The first time I was in LA in high school I laughed when I saw people in ski jackets because it was 55 in January. I had flown in from Boston where a cold spell had the temperature at 0-5 for a week. I remember getting off the plane and taking off my sweater because I was sweating. I never wore a ski jacket living in Redondo. But there were winter nights in Agoura Hills it was upper 30’s.

Last edited by RJM

So Cal here.  I remember when the temp used to fall to low-mid 60's.  It was not uncommon to see parkas, blankets, and portable heaters among us spectators as we sipped our coffees or hot chocolates.  We definitely knew how to prepare for those torrid CA freezing nights!!!

Bay Area here.  my son lifts in the garage and hits tee in the front yard. Lately, he's had to put his shirt on when he works out bc it gets down into the low 60's when the sun goes down!!

@Iowamom23 posted:

Iowa. I worked out in the gym my son built during the early days of the pandemic. Fortunately, we have a day of 16 and a day of 40, so he's able to to throw outside some. And honestly, when he was in high school, they were known to practice in the snow. Made it hard to see the baseball, though.

My son's first college game, was in Snow squalls. It was at a local wood bat stadium for the Chillicothe Paints. It was a former Frontier league venue. Stilling int the stands I could not see the fild sometimes, the Squalls wer so bad. Wonered how the batters saw the balls, to hit or the fielder to catch.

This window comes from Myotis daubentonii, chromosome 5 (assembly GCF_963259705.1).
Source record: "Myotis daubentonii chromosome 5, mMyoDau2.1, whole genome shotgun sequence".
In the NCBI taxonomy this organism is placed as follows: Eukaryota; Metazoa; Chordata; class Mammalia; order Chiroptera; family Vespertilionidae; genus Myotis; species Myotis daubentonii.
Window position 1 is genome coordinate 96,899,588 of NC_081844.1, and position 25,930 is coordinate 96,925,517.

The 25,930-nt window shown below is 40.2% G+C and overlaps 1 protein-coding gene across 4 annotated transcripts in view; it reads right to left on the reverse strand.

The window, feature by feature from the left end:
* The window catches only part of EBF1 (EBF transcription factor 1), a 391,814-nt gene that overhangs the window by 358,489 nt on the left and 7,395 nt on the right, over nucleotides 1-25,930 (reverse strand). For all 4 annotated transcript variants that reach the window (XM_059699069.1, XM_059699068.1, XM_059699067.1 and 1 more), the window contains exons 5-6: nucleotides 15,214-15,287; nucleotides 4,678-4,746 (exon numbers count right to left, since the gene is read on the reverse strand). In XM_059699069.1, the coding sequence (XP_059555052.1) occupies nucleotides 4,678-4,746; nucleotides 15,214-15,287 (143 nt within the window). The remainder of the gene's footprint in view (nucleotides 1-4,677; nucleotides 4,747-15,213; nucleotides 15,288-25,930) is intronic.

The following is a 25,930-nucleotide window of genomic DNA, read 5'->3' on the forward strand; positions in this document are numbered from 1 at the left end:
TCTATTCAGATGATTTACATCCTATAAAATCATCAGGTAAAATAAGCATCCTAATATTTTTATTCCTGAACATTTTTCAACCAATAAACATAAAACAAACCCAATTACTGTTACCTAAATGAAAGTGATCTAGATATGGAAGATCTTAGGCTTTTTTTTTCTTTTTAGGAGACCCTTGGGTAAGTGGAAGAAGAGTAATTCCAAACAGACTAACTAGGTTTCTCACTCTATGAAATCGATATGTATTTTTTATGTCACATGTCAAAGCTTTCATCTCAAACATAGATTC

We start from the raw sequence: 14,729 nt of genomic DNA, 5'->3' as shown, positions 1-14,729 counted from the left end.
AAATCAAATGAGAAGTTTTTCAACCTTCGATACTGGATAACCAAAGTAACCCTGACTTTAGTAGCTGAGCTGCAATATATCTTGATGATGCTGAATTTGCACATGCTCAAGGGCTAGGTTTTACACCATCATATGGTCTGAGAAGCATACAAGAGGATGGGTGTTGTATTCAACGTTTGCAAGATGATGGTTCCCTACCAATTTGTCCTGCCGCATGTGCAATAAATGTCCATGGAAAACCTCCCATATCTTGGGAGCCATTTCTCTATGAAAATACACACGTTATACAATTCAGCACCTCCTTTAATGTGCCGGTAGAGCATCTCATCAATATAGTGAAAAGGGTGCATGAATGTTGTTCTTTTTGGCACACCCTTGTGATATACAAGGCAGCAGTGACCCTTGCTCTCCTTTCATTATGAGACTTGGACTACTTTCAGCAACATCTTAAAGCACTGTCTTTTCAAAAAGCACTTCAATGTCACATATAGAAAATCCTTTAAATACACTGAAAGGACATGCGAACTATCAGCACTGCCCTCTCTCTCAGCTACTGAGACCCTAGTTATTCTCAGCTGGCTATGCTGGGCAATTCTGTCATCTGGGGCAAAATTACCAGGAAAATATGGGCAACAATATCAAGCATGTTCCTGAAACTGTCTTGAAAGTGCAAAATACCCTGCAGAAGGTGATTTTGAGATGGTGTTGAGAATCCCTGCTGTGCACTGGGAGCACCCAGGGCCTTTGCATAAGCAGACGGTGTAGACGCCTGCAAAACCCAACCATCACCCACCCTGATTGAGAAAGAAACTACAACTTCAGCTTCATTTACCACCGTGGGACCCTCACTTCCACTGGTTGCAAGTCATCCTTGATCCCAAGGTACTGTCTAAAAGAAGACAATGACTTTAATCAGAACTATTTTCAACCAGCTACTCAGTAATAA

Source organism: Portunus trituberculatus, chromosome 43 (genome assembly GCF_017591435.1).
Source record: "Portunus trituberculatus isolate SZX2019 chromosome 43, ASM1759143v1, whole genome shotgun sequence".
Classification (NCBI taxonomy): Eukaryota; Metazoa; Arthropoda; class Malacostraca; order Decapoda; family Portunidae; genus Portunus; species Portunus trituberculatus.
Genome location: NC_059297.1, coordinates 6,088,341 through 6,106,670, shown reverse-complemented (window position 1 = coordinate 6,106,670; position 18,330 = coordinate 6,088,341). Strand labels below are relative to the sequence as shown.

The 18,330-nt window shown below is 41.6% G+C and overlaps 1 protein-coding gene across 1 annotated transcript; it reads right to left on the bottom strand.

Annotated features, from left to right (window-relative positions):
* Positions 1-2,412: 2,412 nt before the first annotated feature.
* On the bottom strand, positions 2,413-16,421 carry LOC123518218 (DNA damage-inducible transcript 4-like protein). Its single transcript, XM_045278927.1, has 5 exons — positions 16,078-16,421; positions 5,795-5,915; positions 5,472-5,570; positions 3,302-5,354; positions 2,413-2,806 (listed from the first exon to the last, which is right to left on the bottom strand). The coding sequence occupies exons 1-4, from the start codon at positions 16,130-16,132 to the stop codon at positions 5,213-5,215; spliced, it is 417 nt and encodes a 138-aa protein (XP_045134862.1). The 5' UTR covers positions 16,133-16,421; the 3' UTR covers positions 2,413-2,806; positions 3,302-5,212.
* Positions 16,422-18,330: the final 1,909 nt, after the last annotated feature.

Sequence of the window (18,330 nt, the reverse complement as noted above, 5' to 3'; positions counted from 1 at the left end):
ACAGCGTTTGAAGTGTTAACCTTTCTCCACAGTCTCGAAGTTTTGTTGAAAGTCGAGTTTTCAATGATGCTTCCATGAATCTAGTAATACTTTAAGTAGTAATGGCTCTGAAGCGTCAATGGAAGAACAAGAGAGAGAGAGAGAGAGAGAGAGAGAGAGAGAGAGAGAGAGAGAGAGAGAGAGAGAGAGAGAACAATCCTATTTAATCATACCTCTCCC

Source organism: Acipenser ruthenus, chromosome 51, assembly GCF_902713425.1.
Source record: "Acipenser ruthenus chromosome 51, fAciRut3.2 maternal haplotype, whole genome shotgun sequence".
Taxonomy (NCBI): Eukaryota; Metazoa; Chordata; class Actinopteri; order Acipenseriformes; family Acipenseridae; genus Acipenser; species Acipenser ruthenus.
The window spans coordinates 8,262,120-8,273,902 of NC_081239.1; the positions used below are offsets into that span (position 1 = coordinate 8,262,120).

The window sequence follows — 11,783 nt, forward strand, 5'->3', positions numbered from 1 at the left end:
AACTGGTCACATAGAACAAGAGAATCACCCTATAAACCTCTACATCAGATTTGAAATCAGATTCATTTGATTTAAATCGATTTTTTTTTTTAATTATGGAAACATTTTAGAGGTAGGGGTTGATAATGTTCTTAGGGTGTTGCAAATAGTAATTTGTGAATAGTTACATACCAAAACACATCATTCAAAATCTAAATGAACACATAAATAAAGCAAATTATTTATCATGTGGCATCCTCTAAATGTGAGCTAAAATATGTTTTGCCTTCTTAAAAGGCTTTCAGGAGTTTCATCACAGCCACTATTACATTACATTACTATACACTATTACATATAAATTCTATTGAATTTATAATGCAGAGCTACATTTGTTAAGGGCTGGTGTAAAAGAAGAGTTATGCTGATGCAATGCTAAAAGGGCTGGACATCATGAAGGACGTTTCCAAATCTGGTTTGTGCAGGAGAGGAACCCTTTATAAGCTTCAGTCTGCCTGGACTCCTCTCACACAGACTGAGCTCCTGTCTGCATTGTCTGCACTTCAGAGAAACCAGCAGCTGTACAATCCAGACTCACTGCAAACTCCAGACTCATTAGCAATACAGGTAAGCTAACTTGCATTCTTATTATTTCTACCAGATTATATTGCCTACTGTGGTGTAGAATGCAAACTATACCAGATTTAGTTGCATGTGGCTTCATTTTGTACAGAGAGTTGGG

I can supply pictures of his college team using snow shovels on the fooball field so they could practice on the artificial turf.

Wonderful Ohio, spring baseball.

@RJM  very true picture.  Early spring baseball around these parts is freaking cold.  I swear March is colder than Dec in the Mid-Atlantic

My kids grew up in SE PA. One year it’s 40 and windy. The next it’s 60 or 70. One year games are called for snow. Another year it doesn’t snow.

One year it snowed 18 inches. I came back from a business trip four days later. The snow was gone.

@RJM posted:

My kids grew up in SE PA. One year it’s 40 and windy. The next it’s 60 or 70. One year games are called for snow. Another year it doesn’t snow.

One year it snowed 18 inches. I came back from a business trip four days later. The snow was gone.

Son's first home series in college was in early February 2013 in Martinsville, VA.   We were about an hour away when we drove through snow flurries enroute to the stadium.   Wife sent son a text message asking if the games were still a go.   Answer - "Yes".   Temperature at game time was about 38 F with occasional light flurries.   By the middle of the 2nd game (DH) temperature was around freezing.

Junior year (2015) at WSSU, home opener (DH) is the day before the Super Bowl.   Temperature at game time in the 40's.   By the end of the first game, the sun had set and temperature plummeted.   By the end of the 2nd game it was, again, close to 32 F.  We were wrapped up in blankets and could not get warm.  Took us forever to warm up once we arrived back at the hotel.      The good thing that day was son hit a 2 RBI HR in the 6th inning of the 2nd game which proved to be the game winner.